Hi everyone, and welcome back to Too Many Books to Count! I’m so glad you’ve stopped by. All month long, we’re talking about genre. We’re preparing for NaNoWriMo by getting those creative juices flowing, by setting ourselves up with lots of ideas, by mashing genres together and creating something new and exciting, something we might never have read anything like, before. And that’s what makes this month so much fun!
So far, we’ve talked about things like historical science fiction and fantastical mysteries, and we have so much more to go! And did I mention that I’m also coming up with some fun writing prompts along the way, to help us get some ideas before we dive into a full month of novel writing?
Let’s get started!
Genre Mashups: A mystery of the past
Yeah, you read it. It’s time. Let’s talk about historical mysteries. And you’re right, there are many authors who put these two genres together all the time. There are many ways to put them together, many shapes in which their stories can take place—but remember, like we’ve said all month long, there’s really nothing new under the sun. There are only stories that are new to us, as writers, and stories we ourselves haven’t written yet.
Let’s define, shall we?
Mysteries are just that: they’re stories that are focused on a mystery, that usually focus on a protagonist of a detective, or someone who must unwittingly solve the mystery put before them. It’s a story that can take on many shapes, but that is always almost entirely focused on that mystery, the thing which must be solved. It’s very thematic, in form, and therefore mashes up very nicely with other genres.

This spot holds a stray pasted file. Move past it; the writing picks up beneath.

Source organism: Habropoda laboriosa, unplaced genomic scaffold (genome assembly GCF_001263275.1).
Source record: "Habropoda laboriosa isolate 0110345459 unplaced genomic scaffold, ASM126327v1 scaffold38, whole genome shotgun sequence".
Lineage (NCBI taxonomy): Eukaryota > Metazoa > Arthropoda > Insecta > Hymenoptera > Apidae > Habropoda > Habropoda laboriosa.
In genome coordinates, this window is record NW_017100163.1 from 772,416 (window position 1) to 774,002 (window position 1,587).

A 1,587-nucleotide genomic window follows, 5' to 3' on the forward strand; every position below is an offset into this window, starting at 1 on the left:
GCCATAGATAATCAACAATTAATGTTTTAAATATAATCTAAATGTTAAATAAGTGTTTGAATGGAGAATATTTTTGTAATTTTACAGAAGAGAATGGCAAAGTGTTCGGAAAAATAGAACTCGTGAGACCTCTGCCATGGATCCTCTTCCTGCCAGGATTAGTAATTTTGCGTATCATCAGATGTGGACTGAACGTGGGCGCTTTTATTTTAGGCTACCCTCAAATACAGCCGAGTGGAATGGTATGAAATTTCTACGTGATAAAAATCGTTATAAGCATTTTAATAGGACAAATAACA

Historical fiction, on the other hand, has two main shapes it can take. Either it’s an accurate take on a historical tale, a retelling or semi-fictionalized telling of a tale that takes place within a major (or sometimes minor) historical setting, or sometimes it's just a story that takes place in the past. Sometimes it’s real, it’s a story we know, a story from our past (or the past of our family members), and sometimes it’s something we’ve made up, but that’s set within a very particular time period. It doesn’t matter, either way. They both fall into this category. And it’s just that, a category, which means thematic genres fit very nicely within it.
So, in the mashing up of these two genres, I see two main options. Either we write about an actual mystery from the past, perhaps an unsolved one, or we make up a mystery and set it within our favorite time period.
Which do you prefer?
Me? I have a lovely prompt for you, in which you’ll see what I prefer…
Write me a story set in the nineteen fifties. Wherever you will. I’ll leave that part up to you. But make up your own mystery, a mystery that's interesting to you. Make it a mystery based around a man and a woman, who want to be wed, but who can’t. Find out why. Find out what’s keeping them apart. And do it all through the point of view of a third party.
Make of that what you will, my friends. And I hope you’ll share some of your ideas with me, along the way!